Where you go from here is your choice. As mentioned before, there’s no right or wrong approach to this game; Skyrim is open to whatever direction you decide to take your character. Always keep in mind that the game is an open role-playing game, and many of the decisions you’ll make during the quests will have repercussions that will affect what choices, alliances, and friends you can have or make in the future.

Skyrim was released for many platforms. Unfortunately, if you are on the PC, the inventory management is a horrifying experience. The mouse doesn’t always click on what’s selected, and the game will choose something else if you moved the selected item with the keyboard keys. This is because the game was built for consoles along with the PC, and it shows here in the worst kind of way.

The graphics are also a part of that experience, unfortunately. What happened is that many PC gamers expressed that they were worried about the graphics being optimized for consoles, a concern that stemmed from the install size of only 6 GB. Bethesda said in a statement that the graphics would be phenomenal because they optimized their compression, but this isn’t the case in practice. Many of the many textures are 512 x 512, which isn’t considered high quality; usually, they start at 1024 x 1024 and go from there. As such, many PC gamers jumped the gun before the toolkit was released, and they came out with HD mods that saw an increase to 2048 x 2048 and 4096 x 4096 for almost all of the assets in the game. This dramatically increased the visual fidelity of the game.

Since the tool kit’s release, Bethesda released their own HD pack that weighs in just over 2 GB, which is similar to many of the user-created content. I personally felt like this was an empty gesture from Bethesda because it was more about covering their asses for the PC community with their previous statement. I’ll concede that this is more than what some other developers have done, and I give them a little credit for that.

The fidelity isn’t the only visual issue I’ve had with this game, and the other is with Surround/Eyefinity resolutions. The game uses Flash to scale, position, and animate all of the on-screen elements. Since the game was obviously designed for consoles, they didn’t take these larger resolutions into consideration. This is an easy fix for them to make because there are two third-party utilities that force the game to resize to properly display these elements. However, because we don’t have access to the Flash extensions used by Bethesda to make this game support these features, there’s no way for users to make a permanent solution. Now when a new patch shows up, we have to wait for these third-parties to take time out of their day to recode these utilities, and that cuts into their time (and mine) with this title.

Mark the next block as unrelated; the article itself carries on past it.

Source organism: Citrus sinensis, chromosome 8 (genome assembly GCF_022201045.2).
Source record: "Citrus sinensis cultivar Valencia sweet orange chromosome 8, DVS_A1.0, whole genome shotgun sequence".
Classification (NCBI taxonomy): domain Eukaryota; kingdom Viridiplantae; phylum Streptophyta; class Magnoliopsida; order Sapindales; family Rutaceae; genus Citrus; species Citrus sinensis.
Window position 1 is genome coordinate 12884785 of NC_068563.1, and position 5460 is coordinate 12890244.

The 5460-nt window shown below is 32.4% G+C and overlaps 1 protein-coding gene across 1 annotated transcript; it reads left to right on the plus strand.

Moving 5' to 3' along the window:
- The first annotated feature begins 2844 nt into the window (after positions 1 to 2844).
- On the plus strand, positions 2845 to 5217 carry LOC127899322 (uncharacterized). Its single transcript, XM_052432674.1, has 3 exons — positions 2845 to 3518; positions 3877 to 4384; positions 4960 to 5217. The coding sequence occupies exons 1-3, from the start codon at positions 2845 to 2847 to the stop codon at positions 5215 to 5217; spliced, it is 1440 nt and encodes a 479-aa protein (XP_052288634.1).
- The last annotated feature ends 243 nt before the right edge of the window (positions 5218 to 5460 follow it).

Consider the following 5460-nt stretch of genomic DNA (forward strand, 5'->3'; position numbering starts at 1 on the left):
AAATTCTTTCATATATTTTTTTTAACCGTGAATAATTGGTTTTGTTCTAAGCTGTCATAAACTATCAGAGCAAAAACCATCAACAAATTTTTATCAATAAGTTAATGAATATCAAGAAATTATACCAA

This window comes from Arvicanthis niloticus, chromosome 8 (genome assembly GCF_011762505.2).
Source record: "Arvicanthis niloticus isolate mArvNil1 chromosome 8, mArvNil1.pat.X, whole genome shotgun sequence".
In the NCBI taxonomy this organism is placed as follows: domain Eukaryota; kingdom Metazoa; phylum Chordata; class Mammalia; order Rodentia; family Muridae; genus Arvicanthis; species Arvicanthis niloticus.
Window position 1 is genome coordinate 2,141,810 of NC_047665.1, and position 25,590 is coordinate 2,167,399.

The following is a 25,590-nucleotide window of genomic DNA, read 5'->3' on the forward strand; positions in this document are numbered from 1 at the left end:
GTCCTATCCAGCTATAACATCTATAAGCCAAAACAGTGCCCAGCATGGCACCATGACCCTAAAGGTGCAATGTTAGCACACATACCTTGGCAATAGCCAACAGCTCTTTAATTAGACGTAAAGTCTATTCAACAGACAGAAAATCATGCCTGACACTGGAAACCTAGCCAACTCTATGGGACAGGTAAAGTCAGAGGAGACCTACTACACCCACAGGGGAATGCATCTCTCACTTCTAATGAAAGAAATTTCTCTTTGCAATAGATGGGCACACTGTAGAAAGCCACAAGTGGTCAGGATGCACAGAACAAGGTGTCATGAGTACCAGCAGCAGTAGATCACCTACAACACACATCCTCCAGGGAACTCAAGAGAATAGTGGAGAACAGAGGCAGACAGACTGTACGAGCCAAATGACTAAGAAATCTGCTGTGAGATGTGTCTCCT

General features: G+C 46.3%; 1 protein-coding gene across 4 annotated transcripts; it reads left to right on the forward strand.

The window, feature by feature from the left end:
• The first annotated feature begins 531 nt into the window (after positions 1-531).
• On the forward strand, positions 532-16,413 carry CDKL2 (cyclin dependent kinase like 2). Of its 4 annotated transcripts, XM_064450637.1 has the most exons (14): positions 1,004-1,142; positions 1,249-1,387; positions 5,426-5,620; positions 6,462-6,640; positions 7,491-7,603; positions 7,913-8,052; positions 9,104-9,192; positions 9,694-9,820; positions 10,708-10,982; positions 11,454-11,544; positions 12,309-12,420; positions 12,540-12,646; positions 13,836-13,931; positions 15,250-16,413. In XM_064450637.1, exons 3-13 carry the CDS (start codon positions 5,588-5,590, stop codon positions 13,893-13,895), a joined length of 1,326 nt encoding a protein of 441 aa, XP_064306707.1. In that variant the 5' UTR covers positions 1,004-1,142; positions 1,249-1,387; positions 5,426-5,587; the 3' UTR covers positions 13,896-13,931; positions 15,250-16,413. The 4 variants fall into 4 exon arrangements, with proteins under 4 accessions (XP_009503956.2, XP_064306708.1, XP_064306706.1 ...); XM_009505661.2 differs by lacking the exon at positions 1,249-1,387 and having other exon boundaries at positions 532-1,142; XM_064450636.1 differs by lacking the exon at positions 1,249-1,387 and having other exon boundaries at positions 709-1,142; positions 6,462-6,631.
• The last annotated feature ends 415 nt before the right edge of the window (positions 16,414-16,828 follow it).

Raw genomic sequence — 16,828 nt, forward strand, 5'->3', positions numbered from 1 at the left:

Skyrim does run well at these resolutions. At 5760x1080p, I received 38 frames per second (FPS) with the third-party HD texture packs installed. The game also recently saw a dramatic increase in its FPS with the 1.4 patch, increasing performance up to 60% in some cases. In my case, I saw it jump to 55 or 60 FPS on average, which is impressive. The visual magic effects are very well done; you’ll be impressed when you see their animations in a large area for the first time, if not frequently.

The game’s mechanics are well done in all areas. The areas you’ll consistently appreciate are the magic combat, weapon, sneaking, and thu’um action. There’s a reasonably fair balance between all of these elements. In fact, the only consistent imbalance is that magic users can do high amounts of damage on you unless you have magical items to provide protection against that type of magic. The imbalance stems from how you need to carry rings or light items with usually minimal effect unlike armor, which can offer higher protection. However, all of these items protect you from only one type of magic, and you’ll become overburdened very quickly by just keeping a varied selection available.

A few new gameplay mechanics were introduced. First, the game will only report on your illegal activities if someone sees you. Second, dynamically generated quests are all minor and have no impact on your primary story, but in theory it could generate quests forever. Third, when you talk to any NPC, the world will keep moving around you. The problem I had with this last one is that the people moving around would sometimes get stupid and walk right in between myself and the NPC I was talking to—and sometimes they would get stuck until we finished the conversation because we were too close together. This brings me to the AI, which is intelligent enough to do a good job during combat, and other dynamic actions that make the world feel alive for the most part.